Dave Hyatt has renamed his weblog Surfin’ Safari and is extensively documenting the Safari team’s progress in fixing problems and making their browser even more standards compliant. He has also been responding to questions posed by the blogging community concerning the new browser. Of particular interest is this post explaining the thinking behind Safari’s controversial User Agent string (which identifies itself as “like Gecko”):
The reason it is there is that in order to work with real-world DHTML sites you have essentially two options: you can claim to be MSIE or you can claim to be Gecko. We found that any other choice that we tried led to a significant portion of DHTML malfunctioning. You would not believe (well, maybe you would) how much DHTML exists out there that works only with MSIE or Gecko, and that uses proprietary extensions of each to accomplish the DHTML effects. Had we released a browser with a UA string that did not superficially match either MSIE or Gecko, users would have downloaded Safari and experienced many malfunctioning Web sites.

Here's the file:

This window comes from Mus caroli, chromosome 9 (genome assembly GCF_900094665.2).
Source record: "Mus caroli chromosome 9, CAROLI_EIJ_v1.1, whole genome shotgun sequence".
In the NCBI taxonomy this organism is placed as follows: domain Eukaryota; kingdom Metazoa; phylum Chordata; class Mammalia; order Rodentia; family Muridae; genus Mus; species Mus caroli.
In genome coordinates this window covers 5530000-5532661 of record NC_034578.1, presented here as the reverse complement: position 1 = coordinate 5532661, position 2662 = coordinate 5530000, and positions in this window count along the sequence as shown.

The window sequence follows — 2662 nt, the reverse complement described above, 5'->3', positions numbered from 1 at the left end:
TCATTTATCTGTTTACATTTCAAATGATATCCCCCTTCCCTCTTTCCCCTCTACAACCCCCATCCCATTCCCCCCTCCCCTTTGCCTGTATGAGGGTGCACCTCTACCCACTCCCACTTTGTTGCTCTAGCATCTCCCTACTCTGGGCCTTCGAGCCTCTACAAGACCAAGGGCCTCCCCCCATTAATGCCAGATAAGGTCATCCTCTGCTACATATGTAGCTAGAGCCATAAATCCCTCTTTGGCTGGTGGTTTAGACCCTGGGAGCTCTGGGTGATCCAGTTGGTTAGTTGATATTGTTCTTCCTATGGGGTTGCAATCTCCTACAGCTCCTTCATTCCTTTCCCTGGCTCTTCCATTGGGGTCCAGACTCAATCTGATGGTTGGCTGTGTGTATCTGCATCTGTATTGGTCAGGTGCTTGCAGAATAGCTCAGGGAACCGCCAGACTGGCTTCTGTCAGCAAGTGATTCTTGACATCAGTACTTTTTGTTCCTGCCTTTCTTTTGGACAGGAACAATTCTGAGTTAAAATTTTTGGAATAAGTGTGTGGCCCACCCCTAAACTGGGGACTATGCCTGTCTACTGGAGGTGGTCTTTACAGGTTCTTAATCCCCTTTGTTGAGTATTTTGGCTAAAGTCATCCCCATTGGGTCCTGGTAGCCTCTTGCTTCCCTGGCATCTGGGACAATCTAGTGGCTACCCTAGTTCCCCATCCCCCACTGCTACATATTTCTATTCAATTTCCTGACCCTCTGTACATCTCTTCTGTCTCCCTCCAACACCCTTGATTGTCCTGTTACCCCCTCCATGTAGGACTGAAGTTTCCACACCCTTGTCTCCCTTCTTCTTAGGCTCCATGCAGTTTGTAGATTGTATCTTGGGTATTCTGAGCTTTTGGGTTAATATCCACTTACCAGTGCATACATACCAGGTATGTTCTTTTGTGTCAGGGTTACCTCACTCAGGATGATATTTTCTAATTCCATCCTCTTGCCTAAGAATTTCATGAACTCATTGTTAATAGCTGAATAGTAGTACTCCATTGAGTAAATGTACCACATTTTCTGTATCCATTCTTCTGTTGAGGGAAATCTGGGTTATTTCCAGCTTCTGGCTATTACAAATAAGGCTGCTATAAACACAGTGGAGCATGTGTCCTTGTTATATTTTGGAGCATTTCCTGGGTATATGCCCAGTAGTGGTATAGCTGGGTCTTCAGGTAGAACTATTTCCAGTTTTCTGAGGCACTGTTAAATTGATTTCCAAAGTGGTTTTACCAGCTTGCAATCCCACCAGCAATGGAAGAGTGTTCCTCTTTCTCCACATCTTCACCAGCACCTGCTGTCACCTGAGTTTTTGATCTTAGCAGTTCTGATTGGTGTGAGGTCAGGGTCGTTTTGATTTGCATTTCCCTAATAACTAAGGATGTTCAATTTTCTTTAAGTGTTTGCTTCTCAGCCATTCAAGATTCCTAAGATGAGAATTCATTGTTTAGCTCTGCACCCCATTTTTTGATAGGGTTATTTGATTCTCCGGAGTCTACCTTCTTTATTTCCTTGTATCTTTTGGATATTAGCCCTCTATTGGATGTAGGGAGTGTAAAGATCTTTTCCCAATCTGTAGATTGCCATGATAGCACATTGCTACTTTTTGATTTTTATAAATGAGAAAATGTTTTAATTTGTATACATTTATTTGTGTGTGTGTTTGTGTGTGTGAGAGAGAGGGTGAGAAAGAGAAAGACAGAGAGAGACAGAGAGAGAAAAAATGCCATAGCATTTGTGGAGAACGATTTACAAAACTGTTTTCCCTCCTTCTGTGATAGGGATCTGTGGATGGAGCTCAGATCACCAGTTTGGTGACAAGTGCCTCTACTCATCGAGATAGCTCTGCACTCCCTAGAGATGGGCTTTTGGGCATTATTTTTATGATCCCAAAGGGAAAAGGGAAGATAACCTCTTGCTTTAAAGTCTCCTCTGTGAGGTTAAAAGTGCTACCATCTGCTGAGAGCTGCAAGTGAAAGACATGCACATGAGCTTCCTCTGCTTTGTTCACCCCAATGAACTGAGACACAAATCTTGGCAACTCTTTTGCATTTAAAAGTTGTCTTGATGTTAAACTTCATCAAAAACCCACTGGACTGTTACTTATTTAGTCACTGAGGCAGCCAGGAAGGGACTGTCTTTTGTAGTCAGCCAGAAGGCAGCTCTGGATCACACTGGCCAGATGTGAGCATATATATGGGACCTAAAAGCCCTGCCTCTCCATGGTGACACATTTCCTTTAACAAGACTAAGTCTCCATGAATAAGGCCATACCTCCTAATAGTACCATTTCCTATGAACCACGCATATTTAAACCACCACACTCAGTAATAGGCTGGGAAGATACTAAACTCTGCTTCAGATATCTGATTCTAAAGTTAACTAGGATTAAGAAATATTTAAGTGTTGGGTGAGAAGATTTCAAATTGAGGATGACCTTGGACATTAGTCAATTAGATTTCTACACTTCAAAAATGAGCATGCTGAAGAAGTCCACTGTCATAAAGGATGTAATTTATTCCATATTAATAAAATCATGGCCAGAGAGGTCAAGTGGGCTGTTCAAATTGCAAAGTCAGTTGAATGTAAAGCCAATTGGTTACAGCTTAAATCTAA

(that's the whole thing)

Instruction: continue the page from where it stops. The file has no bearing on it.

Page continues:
We chose to be more like Gecko than like MSIE because we wanted to be lumped into the standards compliant category, because fundamentally we are committed to supporting DOM 1&2, CSS1&2, and enough proprietary MSIE extensions and Gecko extensions (innerHTML, createContextualFragment, offsetWidth/Height, etc.) that we could be placed in a similar category.